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HELP! New to Detroit (city of Macomb), need recs

Just moved to Macomb from Southern California. Miss the GREAT ethnic food there and would love to find great food here in Michigan. Am willing to drive up to 30 minutes for good food on the weekends...but would love to get some closer recomendations for everyday eating as well. I love ALL cuisines, as long as they are well-prepared and tasty! My favs in SoCal were dim sum, Hunan/Sechuan, Salvadorean pupusas, Mexican (especially sopes), French, Japanese (both Teppan and Sushi), fresh seafood, California cuisine. I know that Detroit has a large Iraqi/Chaldean population and a Greektown, so those would also be great cuisines to explore. What else can you recommend? Thanks!!!! :)

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  1. Hey Welcome to the "D"

    This link should get you started. It's from the Metrotimes (Detroit area arts & Ent. weekly) look for the search function on this page, you can search by food type, city, price, etc. Good Luck !

    http://www.metrotimes.com/guide/resta...

    1. My favorites are Noble Fish in Clawson for sushi (it's a Japanese grocery w/ a sushi counter in back) at 14 and Livernois/Main (depends on which side of 14 Mile you're on) Blue Nile (Ethiopian) in Ferndale on 9 Mile, and Beirut Palace (Lebanese) on Main in Royal Oak.

      1. Our favorite "ethnic" restaurant is Howe's Bayou on Woodward in Ferndale. In the block north of 9 Mile Road(east side of the street). Howe's features Cajun/Creole- inspired dishes. No, it won't duplicate tastes from Coops or Dookey Chase' or Donna's, or Arnaud's, in old N.O.,but it's a swell little bar-restaurant that is welcoming and comfortable. Their Crawfish Bisque is worth the trip alone. I promise.

        1. Aside from the cusines of Greektown and Dearborn, I would recommend Hamtramck, which is a large Polish city within Detroit. Though the food can be an acquired taste, I love it (though admittedly, I grew up on it). Hamtramck's best restaurant, bar none, is the Polish Village Cafe at the corner of Campeau and Yemans. It's small, and has a big crowd at times, but is worth the wait.

          Aside from the well-known Polish fare (pierogies, kielbasa, golabki), I would recommend the Dill Pickle Soup. I know it sounds bizarre, but I assure you that it is delicious.

          2 Replies
          1. re: zachary

            "Aside from the well-known Polish fare (pierogies, kielbasa, golabki), I would recommend the Dill Pickle Soup. I know it sounds bizarre, but I assure you that it is delicious."

            Seconded. That dill pickle soup is amazing, and yes, it *does* sound weird. It's completely vegetarian (pickles, carrots, potatoes, etc.), but it sure does taste good.

            A couple of things about the Polish Village Cafe: it's not *directly* on the corner of Jos Campeau and Yemans...rather, it's on Yemans about a block away from the corner, just past the recently-resurfaced public parking lot. It's not necessarily easy to find, since it is downstairs, but there's usually a crowd on any given evenig.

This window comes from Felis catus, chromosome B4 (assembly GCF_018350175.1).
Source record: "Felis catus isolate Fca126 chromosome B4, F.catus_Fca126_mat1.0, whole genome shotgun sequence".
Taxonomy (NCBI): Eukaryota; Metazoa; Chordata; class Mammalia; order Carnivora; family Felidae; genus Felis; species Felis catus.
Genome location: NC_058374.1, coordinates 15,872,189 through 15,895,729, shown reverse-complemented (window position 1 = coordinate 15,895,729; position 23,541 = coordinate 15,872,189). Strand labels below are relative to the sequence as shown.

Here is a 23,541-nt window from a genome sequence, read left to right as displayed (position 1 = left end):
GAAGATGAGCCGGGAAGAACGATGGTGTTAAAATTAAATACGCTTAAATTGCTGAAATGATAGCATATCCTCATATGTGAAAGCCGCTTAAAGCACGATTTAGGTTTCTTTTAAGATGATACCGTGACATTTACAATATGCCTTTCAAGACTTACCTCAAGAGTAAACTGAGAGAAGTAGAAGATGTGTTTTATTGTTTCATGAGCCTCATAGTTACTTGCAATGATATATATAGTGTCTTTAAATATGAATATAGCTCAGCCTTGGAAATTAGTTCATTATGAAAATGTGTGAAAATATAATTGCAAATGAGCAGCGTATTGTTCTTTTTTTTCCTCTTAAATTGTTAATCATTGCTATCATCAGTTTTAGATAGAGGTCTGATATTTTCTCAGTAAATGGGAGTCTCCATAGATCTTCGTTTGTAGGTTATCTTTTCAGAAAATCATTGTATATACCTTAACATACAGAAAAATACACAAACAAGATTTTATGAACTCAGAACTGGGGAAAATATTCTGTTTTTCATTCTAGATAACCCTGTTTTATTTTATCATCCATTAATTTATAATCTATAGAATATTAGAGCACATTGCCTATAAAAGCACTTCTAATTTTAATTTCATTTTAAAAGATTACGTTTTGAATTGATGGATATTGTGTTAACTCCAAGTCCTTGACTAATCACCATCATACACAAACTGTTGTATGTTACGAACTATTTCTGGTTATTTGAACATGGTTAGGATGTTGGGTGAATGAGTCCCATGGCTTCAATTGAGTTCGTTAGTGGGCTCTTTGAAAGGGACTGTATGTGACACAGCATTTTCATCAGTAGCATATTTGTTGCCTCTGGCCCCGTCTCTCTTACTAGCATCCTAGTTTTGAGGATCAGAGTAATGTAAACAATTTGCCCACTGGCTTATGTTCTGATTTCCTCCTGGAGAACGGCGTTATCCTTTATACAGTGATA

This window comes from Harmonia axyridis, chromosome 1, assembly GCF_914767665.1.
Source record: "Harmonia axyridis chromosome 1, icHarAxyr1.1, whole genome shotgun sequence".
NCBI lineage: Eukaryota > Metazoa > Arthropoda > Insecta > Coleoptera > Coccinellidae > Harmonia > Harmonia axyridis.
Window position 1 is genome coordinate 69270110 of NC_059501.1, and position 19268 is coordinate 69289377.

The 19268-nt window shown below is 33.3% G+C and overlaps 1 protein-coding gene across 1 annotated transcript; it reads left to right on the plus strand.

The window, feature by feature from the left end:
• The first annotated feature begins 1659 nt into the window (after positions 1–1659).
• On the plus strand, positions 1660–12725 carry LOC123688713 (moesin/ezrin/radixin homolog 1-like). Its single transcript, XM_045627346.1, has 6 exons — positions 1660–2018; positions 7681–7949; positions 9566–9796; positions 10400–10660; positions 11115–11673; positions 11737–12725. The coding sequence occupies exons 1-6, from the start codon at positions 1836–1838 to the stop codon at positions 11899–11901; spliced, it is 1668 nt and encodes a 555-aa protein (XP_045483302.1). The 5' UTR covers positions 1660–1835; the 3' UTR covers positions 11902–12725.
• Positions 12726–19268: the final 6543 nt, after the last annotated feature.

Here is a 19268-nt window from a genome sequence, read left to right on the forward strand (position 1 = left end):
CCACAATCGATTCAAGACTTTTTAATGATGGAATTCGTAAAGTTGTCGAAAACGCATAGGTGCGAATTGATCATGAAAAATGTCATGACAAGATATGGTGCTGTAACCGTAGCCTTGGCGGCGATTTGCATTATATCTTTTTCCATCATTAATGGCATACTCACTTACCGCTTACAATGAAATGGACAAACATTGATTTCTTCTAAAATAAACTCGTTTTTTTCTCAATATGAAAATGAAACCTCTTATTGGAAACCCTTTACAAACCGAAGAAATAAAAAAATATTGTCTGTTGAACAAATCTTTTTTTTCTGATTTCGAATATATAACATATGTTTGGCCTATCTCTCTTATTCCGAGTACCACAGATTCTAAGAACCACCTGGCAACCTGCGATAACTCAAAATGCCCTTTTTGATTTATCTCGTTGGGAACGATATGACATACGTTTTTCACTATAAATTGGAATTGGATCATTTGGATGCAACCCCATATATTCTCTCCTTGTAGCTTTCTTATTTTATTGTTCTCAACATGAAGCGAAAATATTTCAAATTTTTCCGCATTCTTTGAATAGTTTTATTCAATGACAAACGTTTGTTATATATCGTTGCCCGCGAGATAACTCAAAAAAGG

The other thing about the PVC is that it's *extremely* affordable, and while the vegetables that come with entrees may not be the best/freshest, you'll be more than happy with the food that you're served, especially if Polish food is your fancy. I happen to *love* their pork chops at $7.95 IIRC, and I always end up taking one of them home with me...and I'm not some little sissy eater, either. But after the bread sticks and soup, then the entree, I'm very satisfied.

            Worth the wait.

            1. re: zachary

              Polish Village Cafe is on of my Detroit favorites.

              Their mushrooms pierogee are incredible. I can't go to PVC without having them and they are always on my Easter table.

              There is a drawback to the place; it gets VERY smokey when it's busy. I try to avoid the place during peak times which is hard to do because they are almost always busy.

            2. Welcome to the area! Will this be your first true fall? If so, make sure you visit a cider mill for fresh pressed cider and hot doughnuts...makes up for the end of summer. In Macomb you are definitely near a lot of orchards, and the Romeo Peach Festival is coming up.

              We like Los Galanes in Detroit's Mexicantown for good, not "cheesy" Mexican food. There's also a very good Mexican grocery in the area, La Colmena. There are several restaurants in Mexicantown that do South American foods--Metro Times is a great resource, also Hour Detroit prints restaurant recommendations each month.

              I'm sure you've been told about Dearborn being the epicenter of things Arab--definitely the best and most authentic experience. If you don't want to go that far, Pita Cafe in Birmingham and Oak Park is awesome, but no liquor license (some Middle Eastern restaurants do serve liquor).

              Royal Oak has a great variety of restaurants, from barbeque to Japanese steak house. It's a fun place to wander on a warm night and check out the scene.

              You'll have to come to Oakland County to find the good stuff, by and large--Trader Joes, Whole Foods, the "gourmetrion" in Rochester. If anyone has any good waterside recommendations by Lake St Clair, I'd like to hear them too!

              1 Reply
              1. re: coney with everything

                The "gourmetrion" in Rochester and Birmingham is actually Papa Joe's Gourmet Market and Catering, as fine a market as you will ever find. Papa Joe's has 500 produce items, a fabulous wine selection - many of which can be sampled - prepared foods, cheeses, meats and seafood, gourmet grocery items, house baked breads and pastries. The list goes on and on. Also, if you buy meats, poultry or seafood, their chefs will cook it for you - any way you like - at no charge. Mangia.